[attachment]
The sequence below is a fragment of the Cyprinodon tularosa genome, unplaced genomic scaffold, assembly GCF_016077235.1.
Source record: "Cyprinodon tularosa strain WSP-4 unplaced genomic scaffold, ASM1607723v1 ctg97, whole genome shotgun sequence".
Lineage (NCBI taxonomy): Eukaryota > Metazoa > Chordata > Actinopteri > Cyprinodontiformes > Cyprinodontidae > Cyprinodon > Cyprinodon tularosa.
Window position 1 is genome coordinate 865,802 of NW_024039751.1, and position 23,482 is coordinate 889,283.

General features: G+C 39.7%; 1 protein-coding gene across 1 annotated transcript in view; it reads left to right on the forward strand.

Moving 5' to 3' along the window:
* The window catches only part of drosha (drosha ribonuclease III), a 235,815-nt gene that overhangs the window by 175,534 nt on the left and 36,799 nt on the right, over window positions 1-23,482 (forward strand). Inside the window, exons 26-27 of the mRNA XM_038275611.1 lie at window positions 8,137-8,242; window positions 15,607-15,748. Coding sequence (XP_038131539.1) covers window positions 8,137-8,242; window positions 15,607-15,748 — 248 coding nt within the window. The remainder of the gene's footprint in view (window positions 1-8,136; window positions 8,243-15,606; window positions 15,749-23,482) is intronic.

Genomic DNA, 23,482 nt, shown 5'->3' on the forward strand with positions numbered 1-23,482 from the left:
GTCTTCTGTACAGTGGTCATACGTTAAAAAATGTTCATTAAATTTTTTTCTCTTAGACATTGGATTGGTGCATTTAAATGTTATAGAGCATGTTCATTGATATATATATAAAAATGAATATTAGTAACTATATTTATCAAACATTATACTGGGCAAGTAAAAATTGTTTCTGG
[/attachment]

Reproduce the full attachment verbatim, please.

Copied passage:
The sequence below is a fragment of the Cyprinodon tularosa genome, unplaced genomic scaffold, assembly GCF_016077235.1.
Source record: "Cyprinodon tularosa strain WSP-4 unplaced genomic scaffold, ASM1607723v1 ctg97, whole genome shotgun sequence".
Lineage (NCBI taxonomy): Eukaryota > Metazoa > Chordata > Actinopteri > Cyprinodontiformes > Cyprinodontidae > Cyprinodon > Cyprinodon tularosa.
Window position 1 is genome coordinate 865,802 of NW_024039751.1, and position 23,482 is coordinate 889,283.

General features: G+C 39.7%; 1 protein-coding gene across 1 annotated transcript in view; it reads left to right on the forward strand.

Moving 5' to 3' along the window:
* The window catches only part of drosha (drosha ribonuclease III), a 235,815-nt gene that overhangs the window by 175,534 nt on the left and 36,799 nt on the right, over window positions 1-23,482 (forward strand). Inside the window, exons 26-27 of the mRNA XM_038275611.1 lie at window positions 8,137-8,242; window positions 15,607-15,748. Coding sequence (XP_038131539.1) covers window positions 8,137-8,242; window positions 15,607-15,748 — 248 coding nt within the window. The remainder of the gene's footprint in view (window positions 1-8,136; window positions 8,243-15,606; window positions 15,749-23,482) is intronic.

Genomic DNA, 23,482 nt, shown 5'->3' on the forward strand with positions numbered 1-23,482 from the left:
GTCTTCTGTACAGTGGTCATACGTTAAAAAATGTTCATTAAATTTTTTTCTCTTAGACATTGGATTGGTGCATTTAAATGTTATAGAGCATGTTCATTGATATATATATAAAAATGAATATTAGTAACTATATTTATCAAACATTATACTGGGCAAGTAAAAATTGTTTCTGG